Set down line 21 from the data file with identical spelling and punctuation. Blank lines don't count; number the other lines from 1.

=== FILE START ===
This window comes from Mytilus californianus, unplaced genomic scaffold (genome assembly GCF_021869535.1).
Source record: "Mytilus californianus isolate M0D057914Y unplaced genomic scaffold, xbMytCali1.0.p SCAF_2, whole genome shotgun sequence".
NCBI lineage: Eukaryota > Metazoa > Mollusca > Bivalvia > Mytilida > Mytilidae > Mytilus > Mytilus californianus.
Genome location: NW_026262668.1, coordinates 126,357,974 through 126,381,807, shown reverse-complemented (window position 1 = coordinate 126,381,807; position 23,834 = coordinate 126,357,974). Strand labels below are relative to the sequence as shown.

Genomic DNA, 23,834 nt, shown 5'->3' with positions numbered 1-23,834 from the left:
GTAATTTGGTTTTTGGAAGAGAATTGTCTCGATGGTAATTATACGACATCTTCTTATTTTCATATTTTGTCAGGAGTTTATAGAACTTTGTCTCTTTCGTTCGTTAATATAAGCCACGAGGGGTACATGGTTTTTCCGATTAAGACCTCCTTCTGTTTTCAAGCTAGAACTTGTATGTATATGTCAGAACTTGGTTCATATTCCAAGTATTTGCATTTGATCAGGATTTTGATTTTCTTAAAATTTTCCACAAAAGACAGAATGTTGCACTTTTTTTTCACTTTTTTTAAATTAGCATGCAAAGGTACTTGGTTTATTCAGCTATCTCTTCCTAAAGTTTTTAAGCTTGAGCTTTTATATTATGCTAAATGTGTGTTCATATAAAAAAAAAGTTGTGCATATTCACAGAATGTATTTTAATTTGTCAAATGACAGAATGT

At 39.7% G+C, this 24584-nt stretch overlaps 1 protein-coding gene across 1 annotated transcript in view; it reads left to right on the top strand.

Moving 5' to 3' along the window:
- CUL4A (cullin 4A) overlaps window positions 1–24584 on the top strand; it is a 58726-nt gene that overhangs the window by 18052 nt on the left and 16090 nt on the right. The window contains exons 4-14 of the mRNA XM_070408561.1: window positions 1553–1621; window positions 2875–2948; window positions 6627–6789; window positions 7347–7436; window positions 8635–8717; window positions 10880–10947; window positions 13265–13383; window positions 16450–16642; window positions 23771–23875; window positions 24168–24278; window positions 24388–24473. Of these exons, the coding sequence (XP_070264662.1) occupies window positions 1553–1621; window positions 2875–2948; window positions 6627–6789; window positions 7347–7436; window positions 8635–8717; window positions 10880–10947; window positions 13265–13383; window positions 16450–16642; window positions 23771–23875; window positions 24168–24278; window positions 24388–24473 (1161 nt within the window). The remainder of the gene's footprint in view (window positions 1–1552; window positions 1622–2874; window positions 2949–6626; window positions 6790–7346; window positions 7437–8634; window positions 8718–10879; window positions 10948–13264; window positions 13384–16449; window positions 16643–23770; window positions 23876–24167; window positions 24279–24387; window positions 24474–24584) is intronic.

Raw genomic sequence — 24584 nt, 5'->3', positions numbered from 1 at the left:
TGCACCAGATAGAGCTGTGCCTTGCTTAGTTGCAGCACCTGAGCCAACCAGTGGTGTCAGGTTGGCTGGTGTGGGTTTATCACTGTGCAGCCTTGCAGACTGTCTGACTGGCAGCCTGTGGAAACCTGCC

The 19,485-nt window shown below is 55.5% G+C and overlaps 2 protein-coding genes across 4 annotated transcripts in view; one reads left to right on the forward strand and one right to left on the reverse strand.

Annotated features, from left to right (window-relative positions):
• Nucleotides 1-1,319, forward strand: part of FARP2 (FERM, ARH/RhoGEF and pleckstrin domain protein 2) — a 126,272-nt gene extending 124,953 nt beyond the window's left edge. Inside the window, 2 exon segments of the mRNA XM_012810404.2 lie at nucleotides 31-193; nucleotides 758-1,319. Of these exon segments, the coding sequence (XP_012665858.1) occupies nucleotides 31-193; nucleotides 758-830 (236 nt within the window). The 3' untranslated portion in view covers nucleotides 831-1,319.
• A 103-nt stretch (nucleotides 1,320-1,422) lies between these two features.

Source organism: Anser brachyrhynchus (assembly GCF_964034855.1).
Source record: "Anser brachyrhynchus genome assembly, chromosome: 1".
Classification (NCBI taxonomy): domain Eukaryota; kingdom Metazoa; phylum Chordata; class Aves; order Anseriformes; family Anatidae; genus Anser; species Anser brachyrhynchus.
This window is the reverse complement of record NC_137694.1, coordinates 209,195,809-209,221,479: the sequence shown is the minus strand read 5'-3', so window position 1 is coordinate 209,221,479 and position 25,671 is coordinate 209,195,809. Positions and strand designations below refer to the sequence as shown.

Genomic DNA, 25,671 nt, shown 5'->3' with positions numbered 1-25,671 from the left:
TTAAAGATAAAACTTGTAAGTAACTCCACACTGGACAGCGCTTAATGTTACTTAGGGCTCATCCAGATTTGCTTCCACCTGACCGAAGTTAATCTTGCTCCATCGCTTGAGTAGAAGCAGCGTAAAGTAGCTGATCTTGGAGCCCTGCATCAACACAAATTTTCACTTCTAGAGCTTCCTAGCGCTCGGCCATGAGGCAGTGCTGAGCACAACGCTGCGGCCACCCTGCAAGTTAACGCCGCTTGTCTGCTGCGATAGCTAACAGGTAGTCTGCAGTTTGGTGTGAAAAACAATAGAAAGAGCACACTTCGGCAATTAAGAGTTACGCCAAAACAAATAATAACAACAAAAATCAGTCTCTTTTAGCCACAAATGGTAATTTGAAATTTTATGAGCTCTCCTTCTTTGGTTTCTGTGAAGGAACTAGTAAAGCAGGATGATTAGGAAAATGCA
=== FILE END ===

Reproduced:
TTAAAGATAAAACTTGTAAGTAACTCCACACTGGACAGCGCTTAATGTTACTTAGGGCTCATCCAGATTTGCTTCCACCTGACCGAAGTTAATCTTGCTCCATCGCTTGAGTAGAAGCAGCGTAAAGTAGCTGATCTTGGAGCCCTGCATCAACACAAATTTTCACTTCTAGAGCTTCCTAGCGCTCGGCCATGAGGCAGTGCTGAGCACAACGCTGCGGCCACCCTGCAAGTTAACGCCGCTTGTCTGCTGCGATAGCTAACAGGTAGTCTGCAGTTTGGTGTGAAAAACAATAGAAAGAGCACACTTCGGCAATTAAGAGTTACGCCAAAACAAATAATAACAACAAAAATCAGTCTCTTTTAGCCACAAATGGTAATTTGAAATTTTATGAGCTCTCCTTCTTTGGTTTCTGTGAAGGAACTAGTAAAGCAGGATGATTAGGAAAATGCA